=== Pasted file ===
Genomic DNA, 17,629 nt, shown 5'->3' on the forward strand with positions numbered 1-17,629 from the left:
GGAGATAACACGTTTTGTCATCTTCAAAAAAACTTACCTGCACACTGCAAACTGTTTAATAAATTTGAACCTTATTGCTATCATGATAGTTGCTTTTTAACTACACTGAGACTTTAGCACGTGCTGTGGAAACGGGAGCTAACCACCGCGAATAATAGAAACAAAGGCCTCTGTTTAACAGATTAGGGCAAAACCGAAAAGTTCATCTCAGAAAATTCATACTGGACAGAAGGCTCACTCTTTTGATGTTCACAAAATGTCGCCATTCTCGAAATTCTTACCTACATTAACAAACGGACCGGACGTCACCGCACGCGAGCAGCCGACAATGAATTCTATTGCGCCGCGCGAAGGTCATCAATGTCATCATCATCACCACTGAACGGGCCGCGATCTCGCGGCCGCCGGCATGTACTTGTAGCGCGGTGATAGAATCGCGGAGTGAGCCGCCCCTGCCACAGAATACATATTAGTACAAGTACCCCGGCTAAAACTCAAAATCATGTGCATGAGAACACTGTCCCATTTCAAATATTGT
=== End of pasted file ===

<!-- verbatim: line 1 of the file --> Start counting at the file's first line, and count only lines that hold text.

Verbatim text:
Genomic DNA, 17,629 nt, shown 5'->3' on the forward strand with positions numbered 1-17,629 from the left: